Cyber criminals are using stolen doctor credentials on the dark web to enrich themselves

Criminal hackers are targeting health care organizations on the dark web and using the credentials of real physicians to perpetrate fraud and rake in money.

According to a new report from cybersecurity firm Carbon Black, a whopping 83 percent of health care firms have seen increased attacks on their networks, and two-thirds of organizations surveyed said they've been targeted by ransomware attacks.

These types of attacks are on the rise across the country and they're becoming more sophisticated, according to security experts.

“A hacker compromises the corporate network of a health care provider to find administrative paperwork that would support a forged doctor’s identity. The hacker then sells to a buyer or intermediary (who then sells to the buyer) for a high enough price to ensure a return on investment, but low enough to ensure multiple people buy the item,” the report states.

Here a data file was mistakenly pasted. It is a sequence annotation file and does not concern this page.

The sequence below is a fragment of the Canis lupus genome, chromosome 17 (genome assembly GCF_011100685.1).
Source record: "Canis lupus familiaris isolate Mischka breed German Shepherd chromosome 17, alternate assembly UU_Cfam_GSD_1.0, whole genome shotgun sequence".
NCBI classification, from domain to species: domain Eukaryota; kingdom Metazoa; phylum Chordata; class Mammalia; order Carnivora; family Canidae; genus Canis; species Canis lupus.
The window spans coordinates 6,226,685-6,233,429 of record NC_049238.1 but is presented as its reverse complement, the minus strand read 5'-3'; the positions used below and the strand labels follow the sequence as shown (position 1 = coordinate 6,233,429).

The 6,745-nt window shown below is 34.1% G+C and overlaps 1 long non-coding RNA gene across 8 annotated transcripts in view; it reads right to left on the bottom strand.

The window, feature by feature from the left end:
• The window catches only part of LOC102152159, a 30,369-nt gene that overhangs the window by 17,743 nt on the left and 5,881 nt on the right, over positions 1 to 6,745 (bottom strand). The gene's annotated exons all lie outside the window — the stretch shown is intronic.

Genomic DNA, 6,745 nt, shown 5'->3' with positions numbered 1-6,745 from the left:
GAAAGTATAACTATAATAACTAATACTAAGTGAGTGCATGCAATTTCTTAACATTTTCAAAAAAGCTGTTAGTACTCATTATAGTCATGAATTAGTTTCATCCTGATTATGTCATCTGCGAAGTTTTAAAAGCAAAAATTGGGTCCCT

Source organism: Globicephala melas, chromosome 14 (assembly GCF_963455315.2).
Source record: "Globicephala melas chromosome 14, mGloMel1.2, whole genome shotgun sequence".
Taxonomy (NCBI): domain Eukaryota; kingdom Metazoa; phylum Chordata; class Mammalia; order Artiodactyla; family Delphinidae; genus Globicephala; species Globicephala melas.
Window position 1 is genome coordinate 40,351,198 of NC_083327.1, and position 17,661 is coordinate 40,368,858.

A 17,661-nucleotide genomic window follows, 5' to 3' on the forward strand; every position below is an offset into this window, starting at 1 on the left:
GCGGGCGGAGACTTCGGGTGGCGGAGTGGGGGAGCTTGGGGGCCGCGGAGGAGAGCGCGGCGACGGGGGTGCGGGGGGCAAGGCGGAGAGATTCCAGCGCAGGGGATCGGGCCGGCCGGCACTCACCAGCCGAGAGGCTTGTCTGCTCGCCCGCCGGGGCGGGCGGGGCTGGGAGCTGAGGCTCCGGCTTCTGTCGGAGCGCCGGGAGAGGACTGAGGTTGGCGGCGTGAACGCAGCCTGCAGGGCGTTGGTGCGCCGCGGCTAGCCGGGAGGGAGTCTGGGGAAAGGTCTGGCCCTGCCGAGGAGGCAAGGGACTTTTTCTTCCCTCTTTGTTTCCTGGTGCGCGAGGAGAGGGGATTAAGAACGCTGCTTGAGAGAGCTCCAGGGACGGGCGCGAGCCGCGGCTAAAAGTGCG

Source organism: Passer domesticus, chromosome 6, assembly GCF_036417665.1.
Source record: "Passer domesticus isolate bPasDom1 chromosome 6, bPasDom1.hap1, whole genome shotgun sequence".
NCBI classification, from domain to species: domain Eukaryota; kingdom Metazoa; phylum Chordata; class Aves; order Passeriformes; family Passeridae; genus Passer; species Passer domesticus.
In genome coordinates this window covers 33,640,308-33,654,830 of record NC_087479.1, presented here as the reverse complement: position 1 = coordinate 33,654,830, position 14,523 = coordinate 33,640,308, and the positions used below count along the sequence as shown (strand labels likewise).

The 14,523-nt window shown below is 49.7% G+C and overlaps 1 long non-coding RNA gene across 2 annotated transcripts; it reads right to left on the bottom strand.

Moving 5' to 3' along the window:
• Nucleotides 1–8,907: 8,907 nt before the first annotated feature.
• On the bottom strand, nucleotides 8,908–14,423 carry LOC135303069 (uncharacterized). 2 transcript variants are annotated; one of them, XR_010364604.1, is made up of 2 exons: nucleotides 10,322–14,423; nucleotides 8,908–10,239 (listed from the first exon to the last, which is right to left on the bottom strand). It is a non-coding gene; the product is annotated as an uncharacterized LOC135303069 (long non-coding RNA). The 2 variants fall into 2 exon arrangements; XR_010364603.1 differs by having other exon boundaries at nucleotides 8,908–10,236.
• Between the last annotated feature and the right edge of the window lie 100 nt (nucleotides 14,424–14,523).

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Online criminals can use the stolen identities of doctors to submit fraudulent insurance claims for high-cost treatments, including surgeries, the report states.

"Cyberattackers now have the ability to access, steal and sell patient information on the dark web. Beyond that, they have the ability to shut down a hospital’s access to critical systems and patient records, making effective patient care virtually impossible," the researchers said in the report.

In May, Baltimore's computer network was crippled by a ransomware attack that impacted a range of service's used by the city's residents.

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